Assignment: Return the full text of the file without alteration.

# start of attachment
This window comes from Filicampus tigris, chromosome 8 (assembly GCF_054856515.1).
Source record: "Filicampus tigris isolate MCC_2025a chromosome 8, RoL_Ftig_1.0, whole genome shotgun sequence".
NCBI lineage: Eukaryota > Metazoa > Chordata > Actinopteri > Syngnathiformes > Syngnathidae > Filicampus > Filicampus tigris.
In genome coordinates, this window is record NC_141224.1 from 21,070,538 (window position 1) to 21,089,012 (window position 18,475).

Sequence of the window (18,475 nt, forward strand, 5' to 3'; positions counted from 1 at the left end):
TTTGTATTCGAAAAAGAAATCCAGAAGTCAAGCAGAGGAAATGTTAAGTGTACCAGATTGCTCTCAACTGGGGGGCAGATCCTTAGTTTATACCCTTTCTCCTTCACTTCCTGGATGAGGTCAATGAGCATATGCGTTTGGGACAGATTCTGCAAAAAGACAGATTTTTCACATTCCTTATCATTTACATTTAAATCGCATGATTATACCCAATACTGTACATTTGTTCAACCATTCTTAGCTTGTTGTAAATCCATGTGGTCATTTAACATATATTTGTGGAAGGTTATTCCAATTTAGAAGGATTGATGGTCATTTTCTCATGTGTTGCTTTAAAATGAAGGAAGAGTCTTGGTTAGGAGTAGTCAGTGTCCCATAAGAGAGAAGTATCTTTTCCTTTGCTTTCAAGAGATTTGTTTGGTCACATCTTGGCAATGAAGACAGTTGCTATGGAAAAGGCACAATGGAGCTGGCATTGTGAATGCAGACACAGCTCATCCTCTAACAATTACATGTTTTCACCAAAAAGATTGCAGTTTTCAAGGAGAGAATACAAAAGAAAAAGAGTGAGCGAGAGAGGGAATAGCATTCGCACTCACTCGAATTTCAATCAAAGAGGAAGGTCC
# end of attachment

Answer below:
This window comes from Filicampus tigris, chromosome 8 (assembly GCF_054856515.1).
Source record: "Filicampus tigris isolate MCC_2025a chromosome 8, RoL_Ftig_1.0, whole genome shotgun sequence".
NCBI lineage: Eukaryota > Metazoa > Chordata > Actinopteri > Syngnathiformes > Syngnathidae > Filicampus > Filicampus tigris.
In genome coordinates, this window is record NC_141224.1 from 21,070,538 (window position 1) to 21,089,012 (window position 18,475).

Sequence of the window (18,475 nt, forward strand, 5' to 3'; positions counted from 1 at the left end):
TTTGTATTCGAAAAAGAAATCCAGAAGTCAAGCAGAGGAAATGTTAAGTGTACCAGATTGCTCTCAACTGGGGGGCAGATCCTTAGTTTATACCCTTTCTCCTTCACTTCCTGGATGAGGTCAATGAGCATATGCGTTTGGGACAGATTCTGCAAAAAGACAGATTTTTCACATTCCTTATCATTTACATTTAAATCGCATGATTATACCCAATACTGTACATTTGTTCAACCATTCTTAGCTTGTTGTAAATCCATGTGGTCATTTAACATATATTTGTGGAAGGTTATTCCAATTTAGAAGGATTGATGGTCATTTTCTCATGTGTTGCTTTAAAATGAAGGAAGAGTCTTGGTTAGGAGTAGTCAGTGTCCCATAAGAGAGAAGTATCTTTTCCTTTGCTTTCAAGAGATTTGTTTGGTCACATCTTGGCAATGAAGACAGTTGCTATGGAAAAGGCACAATGGAGCTGGCATTGTGAATGCAGACACAGCTCATCCTCTAACAATTACATGTTTTCACCAAAAAGATTGCAGTTTTCAAGGAGAGAATACAAAAGAAAAAGAGTGAGCGAGAGAGGGAATAGCATTCGCACTCACTCGAATTTCAATCAAAGAGGAAGGTCC